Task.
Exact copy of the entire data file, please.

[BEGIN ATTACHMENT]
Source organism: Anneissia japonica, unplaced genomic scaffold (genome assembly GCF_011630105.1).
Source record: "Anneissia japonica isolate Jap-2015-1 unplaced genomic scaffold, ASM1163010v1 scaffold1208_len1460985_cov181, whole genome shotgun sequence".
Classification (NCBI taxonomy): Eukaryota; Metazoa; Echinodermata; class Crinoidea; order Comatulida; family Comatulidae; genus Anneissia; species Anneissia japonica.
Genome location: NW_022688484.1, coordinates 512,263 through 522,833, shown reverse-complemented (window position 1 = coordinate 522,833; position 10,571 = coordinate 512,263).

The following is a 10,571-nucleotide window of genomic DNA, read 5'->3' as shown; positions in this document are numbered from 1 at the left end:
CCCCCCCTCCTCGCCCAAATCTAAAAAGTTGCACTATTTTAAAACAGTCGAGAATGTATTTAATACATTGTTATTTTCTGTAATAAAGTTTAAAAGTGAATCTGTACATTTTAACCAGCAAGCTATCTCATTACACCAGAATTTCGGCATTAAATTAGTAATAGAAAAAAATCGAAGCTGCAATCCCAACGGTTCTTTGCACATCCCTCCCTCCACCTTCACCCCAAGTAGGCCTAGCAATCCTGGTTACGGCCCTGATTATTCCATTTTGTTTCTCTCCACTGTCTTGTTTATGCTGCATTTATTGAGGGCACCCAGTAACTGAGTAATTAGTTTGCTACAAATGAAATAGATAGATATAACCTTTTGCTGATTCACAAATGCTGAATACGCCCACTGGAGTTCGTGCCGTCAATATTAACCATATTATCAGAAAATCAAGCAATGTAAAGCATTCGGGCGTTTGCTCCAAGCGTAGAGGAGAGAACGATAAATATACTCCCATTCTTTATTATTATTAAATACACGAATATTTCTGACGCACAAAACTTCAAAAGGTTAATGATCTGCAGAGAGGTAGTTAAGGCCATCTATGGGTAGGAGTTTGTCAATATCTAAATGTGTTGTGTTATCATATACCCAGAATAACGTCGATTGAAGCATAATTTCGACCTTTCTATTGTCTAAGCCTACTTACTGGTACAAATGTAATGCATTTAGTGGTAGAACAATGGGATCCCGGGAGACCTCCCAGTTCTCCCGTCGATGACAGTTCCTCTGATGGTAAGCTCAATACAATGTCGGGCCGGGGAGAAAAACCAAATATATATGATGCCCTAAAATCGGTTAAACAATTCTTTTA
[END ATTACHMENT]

Source organism: Anneissia japonica, unplaced genomic scaffold (genome assembly GCF_011630105.1).
Source record: "Anneissia japonica isolate Jap-2015-1 unplaced genomic scaffold, ASM1163010v1 scaffold1208_len1460985_cov181, whole genome shotgun sequence".
Classification (NCBI taxonomy): Eukaryota; Metazoa; Echinodermata; class Crinoidea; order Comatulida; family Comatulidae; genus Anneissia; species Anneissia japonica.
Genome location: NW_022688484.1, coordinates 512,263 through 522,833, shown reverse-complemented (window position 1 = coordinate 522,833; position 10,571 = coordinate 512,263).

The following is a 10,571-nucleotide window of genomic DNA, read 5'->3' as shown; positions in this document are numbered from 1 at the left end:
CCCCCCCTCCTCGCCCAAATCTAAAAAGTTGCACTATTTTAAAACAGTCGAGAATGTATTTAATACATTGTTATTTTCTGTAATAAAGTTTAAAAGTGAATCTGTACATTTTAACCAGCAAGCTATCTCATTACACCAGAATTTCGGCATTAAATTAGTAATAGAAAAAAATCGAAGCTGCAATCCCAACGGTTCTTTGCACATCCCTCCCTCCACCTTCACCCCAAGTAGGCCTAGCAATCCTGGTTACGGCCCTGATTATTCCATTTTGTTTCTCTCCACTGTCTTGTTTATGCTGCATTTATTGAGGGCACCCAGTAACTGAGTAATTAGTTTGCTACAAATGAAATAGATAGATATAACCTTTTGCTGATTCACAAATGCTGAATACGCCCACTGGAGTTCGTGCCGTCAATATTAACCATATTATCAGAAAATCAAGCAATGTAAAGCATTCGGGCGTTTGCTCCAAGCGTAGAGGAGAGAACGATAAATATACTCCCATTCTTTATTATTATTAAATACACGAATATTTCTGACGCACAAAACTTCAAAAGGTTAATGATCTGCAGAGAGGTAGTTAAGGCCATCTATGGGTAGGAGTTTGTCAATATCTAAATGTGTTGTGTTATCATATACCCAGAATAACGTCGATTGAAGCATAATTTCGACCTTTCTATTGTCTAAGCCTACTTACTGGTACAAATGTAATGCATTTAGTGGTAGAACAATGGGATCCCGGGAGACCTCCCAGTTCTCCCGTCGATGACAGTTCCTCTGATGGTAAGCTCAATACAATGTCGGGCCGGGGAGAAAAACCAAATATATATGATGCCCTAAAATCGGTTAAACAATTCTTTTA